As per the definition by the European Commission, a green infrastructure is “a strategically planned network of natural and semi-natural areas […] designed and managed to deliver a wide range of ecosystem services”. From a natural scientist’s standpoint, this definition is problematic because human-centred, as residual naturalness in Europe is here thought of as something to be managed and planned to maintain ecosystem services (ES), hence the goods and services provided by nature to humans. Moreover, “a wide range” implies that several ES can be delivered simultaneously; while some ES are often jointly provided and intertwined (Bennet et al., 2009), several studies show that some interrelationships are negative and result in trade-offs (Madureira and Andresen, 2014), especially as regards provisioning ES. Therefore, by building on spatially explicit assessments of seven ES carried out in previous studies (Lai and Leone, 2017; Floris, 2020; Lai et al., 2020; 2021), this piece of work aims at investigating multifunctionality, i.e., an area’s capacity to provide simultaneously multiple ES, to identify areas of territorial specialization on which planning policies can be grounded. Sardinia, an Italian island, is chosen as a case study because its low residential density, low endowment of infrastructure, and persistence of traditional agricultural and farming practices have preserved a good level of naturalness, which is a prerequisite for the delivery of ES. The scale is that of municipalities, which, in Italy, represent the lowest administrative tier in charge of land-use planning, as land-use and land-cover changes are the most important factors affecting ES provision. The seven ES here considered are as follows: habitat quality as potential nursery for species (QUHAB); global climate regulation (carbon sequestration and storage: CO2SEQ); local climate regulation (mitigation of land surface temperature REGTEMP); agricultural and forestry productivity (PRODAF); ecosystem-based potential recreation (POTRIC); intrinsic value of biodiversity for present and future generations (INTBIO); landscape quality, reflecting cultural identity and sense of place (QUPAES)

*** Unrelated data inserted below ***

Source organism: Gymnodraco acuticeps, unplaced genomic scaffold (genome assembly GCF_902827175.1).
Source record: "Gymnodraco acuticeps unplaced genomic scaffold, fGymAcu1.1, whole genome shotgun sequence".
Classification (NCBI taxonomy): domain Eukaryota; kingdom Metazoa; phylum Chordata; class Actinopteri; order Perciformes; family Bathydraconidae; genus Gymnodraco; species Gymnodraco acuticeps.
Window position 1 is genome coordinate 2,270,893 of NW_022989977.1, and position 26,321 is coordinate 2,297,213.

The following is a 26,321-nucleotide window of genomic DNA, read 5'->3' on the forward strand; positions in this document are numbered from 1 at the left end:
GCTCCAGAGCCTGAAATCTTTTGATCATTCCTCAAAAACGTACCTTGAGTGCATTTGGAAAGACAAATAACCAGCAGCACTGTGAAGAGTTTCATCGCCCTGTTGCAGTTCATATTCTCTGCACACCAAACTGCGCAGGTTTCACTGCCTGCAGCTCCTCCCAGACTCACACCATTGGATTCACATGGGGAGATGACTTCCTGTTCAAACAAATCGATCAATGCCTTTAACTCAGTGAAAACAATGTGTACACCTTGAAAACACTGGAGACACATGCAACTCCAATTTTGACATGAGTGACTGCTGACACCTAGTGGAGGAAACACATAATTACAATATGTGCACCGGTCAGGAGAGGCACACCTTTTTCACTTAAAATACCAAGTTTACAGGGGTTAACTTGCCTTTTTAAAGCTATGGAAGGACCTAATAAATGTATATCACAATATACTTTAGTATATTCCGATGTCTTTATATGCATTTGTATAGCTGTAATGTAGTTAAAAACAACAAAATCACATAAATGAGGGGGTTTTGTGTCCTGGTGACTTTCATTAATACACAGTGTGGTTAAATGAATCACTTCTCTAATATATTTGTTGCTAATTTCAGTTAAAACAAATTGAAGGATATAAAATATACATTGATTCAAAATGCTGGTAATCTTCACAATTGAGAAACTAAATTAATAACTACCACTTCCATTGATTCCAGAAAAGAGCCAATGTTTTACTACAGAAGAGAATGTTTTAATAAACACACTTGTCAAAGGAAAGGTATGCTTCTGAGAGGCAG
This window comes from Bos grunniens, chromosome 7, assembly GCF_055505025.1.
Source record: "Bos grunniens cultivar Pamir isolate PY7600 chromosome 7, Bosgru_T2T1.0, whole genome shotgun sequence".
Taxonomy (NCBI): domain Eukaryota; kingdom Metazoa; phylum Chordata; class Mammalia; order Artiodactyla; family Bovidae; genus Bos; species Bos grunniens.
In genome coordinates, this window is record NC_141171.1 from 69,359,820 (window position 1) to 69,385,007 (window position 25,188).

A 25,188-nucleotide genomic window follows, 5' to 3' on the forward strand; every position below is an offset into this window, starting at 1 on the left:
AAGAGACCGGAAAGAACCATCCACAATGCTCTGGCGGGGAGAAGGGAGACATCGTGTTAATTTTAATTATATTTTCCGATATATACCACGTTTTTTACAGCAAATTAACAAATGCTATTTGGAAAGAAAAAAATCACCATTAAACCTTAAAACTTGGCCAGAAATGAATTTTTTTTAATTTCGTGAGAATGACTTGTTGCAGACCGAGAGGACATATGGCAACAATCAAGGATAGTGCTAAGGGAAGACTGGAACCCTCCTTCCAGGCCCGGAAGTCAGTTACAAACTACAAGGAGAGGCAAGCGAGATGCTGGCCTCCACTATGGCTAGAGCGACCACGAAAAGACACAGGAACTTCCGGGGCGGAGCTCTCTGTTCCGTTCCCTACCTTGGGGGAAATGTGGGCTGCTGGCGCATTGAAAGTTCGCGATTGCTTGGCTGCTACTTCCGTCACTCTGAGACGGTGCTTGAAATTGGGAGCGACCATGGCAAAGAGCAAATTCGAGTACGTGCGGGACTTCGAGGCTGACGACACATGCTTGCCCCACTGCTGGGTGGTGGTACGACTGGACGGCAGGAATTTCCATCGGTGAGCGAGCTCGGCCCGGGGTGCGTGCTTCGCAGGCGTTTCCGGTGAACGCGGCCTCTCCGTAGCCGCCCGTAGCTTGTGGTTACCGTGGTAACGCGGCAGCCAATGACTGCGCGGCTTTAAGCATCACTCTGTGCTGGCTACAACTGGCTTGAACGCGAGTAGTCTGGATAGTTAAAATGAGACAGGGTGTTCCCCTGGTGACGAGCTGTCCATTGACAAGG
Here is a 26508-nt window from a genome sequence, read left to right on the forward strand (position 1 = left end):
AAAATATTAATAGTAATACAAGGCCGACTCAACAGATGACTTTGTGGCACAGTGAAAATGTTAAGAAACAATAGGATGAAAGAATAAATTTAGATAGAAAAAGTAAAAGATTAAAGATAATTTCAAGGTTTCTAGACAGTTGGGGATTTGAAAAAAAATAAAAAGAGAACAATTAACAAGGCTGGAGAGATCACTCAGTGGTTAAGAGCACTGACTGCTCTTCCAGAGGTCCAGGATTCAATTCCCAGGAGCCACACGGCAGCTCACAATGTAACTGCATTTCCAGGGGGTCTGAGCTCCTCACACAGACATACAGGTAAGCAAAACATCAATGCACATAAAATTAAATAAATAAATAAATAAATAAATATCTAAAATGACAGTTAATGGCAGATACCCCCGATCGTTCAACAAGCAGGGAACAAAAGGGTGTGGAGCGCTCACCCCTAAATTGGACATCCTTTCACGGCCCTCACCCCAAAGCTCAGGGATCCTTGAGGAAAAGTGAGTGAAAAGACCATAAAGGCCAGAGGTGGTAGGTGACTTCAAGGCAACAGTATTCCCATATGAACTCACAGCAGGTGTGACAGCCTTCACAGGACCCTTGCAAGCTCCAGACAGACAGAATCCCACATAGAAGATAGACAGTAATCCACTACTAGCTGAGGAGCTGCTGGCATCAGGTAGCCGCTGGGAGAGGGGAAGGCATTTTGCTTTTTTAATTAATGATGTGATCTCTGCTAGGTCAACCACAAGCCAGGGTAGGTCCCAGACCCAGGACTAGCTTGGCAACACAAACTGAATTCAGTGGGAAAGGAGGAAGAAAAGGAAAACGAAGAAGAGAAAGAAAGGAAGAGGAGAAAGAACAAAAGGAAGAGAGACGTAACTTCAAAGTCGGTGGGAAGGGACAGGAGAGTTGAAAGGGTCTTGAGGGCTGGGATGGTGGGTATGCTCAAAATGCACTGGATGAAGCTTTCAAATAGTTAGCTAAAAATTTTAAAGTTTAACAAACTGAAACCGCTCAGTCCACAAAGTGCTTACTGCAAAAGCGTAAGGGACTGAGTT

Synergies and trade-offs in ecosystem services’ provision: identifying spatial bundling in Sardinia.

Sabrina Lai
2021-01-01

Abstract

As per the definition by the European Commission, a green infrastructure is “a strategically planned network of natural and semi-natural areas […] designed and managed to deliver a wide range of ecosystem services”. From a natural scientist’s standpoint, this definition is problematic because human-centred, as residual naturalness in Europe is here thought of as something to be managed and planned to maintain ecosystem services (ES), hence the goods and services provided by nature to humans. Moreover, “a wide range” implies that several ES can be delivered simultaneously; while some ES are often jointly provided and intertwined (Bennet et al., 2009), several studies show that some interrelationships are negative and result in trade-offs (Madureira and Andresen, 2014), especially as regards provisioning ES. Therefore, by building on spatially explicit assessments of seven ES carried out in previous studies (Lai and Leone, 2017; Floris, 2020; Lai et al., 2020; 2021), this piece of work aims at investigating multifunctionality, i.e., an area’s capacity to provide simultaneously multiple ES, to identify areas of territorial specialization on which planning policies can be grounded. Sardinia, an Italian island, is chosen as a case study because its low residential density, low endowment of infrastructure, and persistence of traditional agricultural and farming practices have preserved a good level of naturalness, which is a prerequisite for the delivery of ES. The scale is that of municipalities, which, in Italy, represent the lowest administrative tier in charge of land-use planning, as land-use and land-cover changes are the most important factors affecting ES provision. The seven ES here considered are as follows: habitat quality as potential nursery for species (QUHAB); global climate regulation (carbon sequestration and storage: CO2SEQ); local climate regulation (mitigation of land surface temperature REGTEMP); agricultural and forestry productivity (PRODAF); ecosystem-based potential recreation (POTRIC); intrinsic value of biodiversity for present and future generations (INTBIO); landscape quality, reflecting cultural identity and sense of place (QUPAES)
ecosystem services; multifunctionality; territorial specialization; bundling
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Utilizza questo identificativo per citare o creare un link a questo documento: https://hdl.handle.net/11584/320742
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